Peninsular Spanish

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Peninsular Spanish, also known as European Spanish and Iberian Spanish, refers to the varieties of the Spanish language spoken in the Iberian Peninsula, as opposed to the Spanish spoken in the Americas and in the Canary Islands.

In phonology, the most prominent distinguishing element of Peninsular Spanish varieties, except for the southernmost ones, is the preservation of a distinction between the phonemes /s/ and /θ/, represented respectively with the letters ⟨s⟩ on one hand and ⟨z⟩, or ⟨c⟩ before ⟨e / i⟩, on the other. This is usually called distinción in Spanish, while the merger of both phonemes is called seseo. While in the Spanish of the Americas and in parts of southern Spain ⟨z⟩, ⟨c⟩ before ⟨e / i⟩, and ⟨s⟩, are typically read roughly like the English /s/, in the Peninsular dialects with distinción, ⟨z⟩, and ⟨c⟩ before ⟨e / i⟩, are read aloud as θ, that is, the initial sound of the English word think. However, many Andalusian dialects and the Spanish spoken in the Canary Islands do not use distinción as a general rule, but rather use either seseo or ceceo.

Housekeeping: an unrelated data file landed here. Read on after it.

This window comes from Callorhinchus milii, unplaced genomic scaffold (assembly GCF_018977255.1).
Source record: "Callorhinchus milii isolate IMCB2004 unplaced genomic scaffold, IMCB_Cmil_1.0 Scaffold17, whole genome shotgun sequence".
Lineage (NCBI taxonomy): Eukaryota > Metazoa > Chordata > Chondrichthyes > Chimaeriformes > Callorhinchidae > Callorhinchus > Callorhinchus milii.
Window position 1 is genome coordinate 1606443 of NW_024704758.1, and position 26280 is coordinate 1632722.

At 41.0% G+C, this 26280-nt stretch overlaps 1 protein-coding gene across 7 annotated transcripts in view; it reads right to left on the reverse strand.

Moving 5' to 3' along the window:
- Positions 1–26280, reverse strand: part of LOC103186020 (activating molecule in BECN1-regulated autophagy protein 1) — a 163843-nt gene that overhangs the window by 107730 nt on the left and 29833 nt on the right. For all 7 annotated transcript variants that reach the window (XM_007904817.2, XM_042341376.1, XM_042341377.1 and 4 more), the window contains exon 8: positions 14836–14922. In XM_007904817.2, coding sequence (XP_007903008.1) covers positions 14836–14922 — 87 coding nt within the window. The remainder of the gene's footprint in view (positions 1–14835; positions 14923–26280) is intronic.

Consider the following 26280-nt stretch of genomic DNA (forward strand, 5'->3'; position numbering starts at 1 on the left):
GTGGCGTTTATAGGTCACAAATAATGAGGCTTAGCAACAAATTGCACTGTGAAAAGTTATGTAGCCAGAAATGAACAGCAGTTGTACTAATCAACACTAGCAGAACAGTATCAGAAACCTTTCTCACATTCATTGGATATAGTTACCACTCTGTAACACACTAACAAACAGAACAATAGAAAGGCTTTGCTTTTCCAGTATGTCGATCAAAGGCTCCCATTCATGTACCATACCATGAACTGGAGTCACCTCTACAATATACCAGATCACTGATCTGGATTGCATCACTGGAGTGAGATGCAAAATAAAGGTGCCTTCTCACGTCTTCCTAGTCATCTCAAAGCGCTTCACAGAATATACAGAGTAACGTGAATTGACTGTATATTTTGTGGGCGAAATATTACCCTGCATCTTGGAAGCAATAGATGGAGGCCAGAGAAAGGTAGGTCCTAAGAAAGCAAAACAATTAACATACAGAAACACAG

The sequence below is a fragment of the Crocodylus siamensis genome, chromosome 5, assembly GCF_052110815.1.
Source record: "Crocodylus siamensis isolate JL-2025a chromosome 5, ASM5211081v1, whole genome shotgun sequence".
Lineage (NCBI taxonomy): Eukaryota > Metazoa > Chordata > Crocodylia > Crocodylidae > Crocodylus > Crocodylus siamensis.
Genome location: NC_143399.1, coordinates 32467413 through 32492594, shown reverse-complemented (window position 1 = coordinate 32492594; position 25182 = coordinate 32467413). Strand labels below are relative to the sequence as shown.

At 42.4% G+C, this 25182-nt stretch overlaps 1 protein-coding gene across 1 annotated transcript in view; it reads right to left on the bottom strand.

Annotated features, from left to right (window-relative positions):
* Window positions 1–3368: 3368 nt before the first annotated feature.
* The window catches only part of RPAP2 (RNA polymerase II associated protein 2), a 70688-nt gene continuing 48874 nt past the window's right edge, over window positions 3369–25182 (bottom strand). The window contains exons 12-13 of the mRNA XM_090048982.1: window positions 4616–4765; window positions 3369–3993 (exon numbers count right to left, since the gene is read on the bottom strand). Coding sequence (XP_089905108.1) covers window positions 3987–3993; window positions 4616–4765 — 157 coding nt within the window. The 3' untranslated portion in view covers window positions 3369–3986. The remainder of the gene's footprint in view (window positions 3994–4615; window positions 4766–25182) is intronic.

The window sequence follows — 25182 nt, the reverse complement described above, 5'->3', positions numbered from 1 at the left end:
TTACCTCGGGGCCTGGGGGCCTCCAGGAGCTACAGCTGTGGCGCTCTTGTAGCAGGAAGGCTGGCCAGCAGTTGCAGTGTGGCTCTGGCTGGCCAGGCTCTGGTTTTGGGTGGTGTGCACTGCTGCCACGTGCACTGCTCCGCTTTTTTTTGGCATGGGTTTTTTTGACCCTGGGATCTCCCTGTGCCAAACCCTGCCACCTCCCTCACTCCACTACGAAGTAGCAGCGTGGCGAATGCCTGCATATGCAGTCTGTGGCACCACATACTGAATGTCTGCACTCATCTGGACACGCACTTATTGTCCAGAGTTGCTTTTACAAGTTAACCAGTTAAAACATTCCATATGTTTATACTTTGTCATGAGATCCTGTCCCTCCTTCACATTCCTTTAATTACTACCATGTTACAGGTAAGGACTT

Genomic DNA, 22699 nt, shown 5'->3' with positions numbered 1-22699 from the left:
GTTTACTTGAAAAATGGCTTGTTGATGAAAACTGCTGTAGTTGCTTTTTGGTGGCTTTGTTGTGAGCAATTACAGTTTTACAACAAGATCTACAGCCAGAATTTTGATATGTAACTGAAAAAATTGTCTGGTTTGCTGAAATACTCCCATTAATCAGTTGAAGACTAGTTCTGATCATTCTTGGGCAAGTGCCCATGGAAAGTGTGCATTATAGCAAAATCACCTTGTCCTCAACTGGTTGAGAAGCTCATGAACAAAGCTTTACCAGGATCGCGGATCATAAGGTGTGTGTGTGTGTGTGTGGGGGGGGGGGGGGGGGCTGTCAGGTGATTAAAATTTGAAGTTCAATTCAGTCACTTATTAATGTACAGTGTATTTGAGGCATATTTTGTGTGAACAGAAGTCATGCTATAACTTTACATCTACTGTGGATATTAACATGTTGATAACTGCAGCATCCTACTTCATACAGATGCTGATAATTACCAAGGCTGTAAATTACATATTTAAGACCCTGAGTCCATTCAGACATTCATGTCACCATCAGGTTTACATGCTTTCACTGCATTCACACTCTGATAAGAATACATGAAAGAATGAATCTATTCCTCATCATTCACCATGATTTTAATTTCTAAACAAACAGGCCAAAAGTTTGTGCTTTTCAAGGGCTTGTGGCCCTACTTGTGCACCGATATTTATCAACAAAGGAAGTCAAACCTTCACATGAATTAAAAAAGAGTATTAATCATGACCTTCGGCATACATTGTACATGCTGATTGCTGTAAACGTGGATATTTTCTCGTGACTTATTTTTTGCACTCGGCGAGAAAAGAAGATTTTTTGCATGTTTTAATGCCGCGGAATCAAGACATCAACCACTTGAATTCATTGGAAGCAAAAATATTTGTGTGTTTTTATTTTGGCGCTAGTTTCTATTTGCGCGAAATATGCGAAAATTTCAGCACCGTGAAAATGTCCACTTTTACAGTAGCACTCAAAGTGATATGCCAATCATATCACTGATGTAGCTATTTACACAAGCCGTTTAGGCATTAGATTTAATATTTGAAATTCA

In morphology, the most notable distinguishing feature of Peninsular Spanish is the use of the pronoun vosotros (along with its oblique form os) and its corresponding verb forms for the second person plural familiar. In virtually all other varieties of Modern Spanish, for the second person plural, the familiar and the formal are merged in ustedes, with its verb forms. Again, the use of vosotros is uncommon in the Canary Islands and only partially introduced in Western Andalusia.

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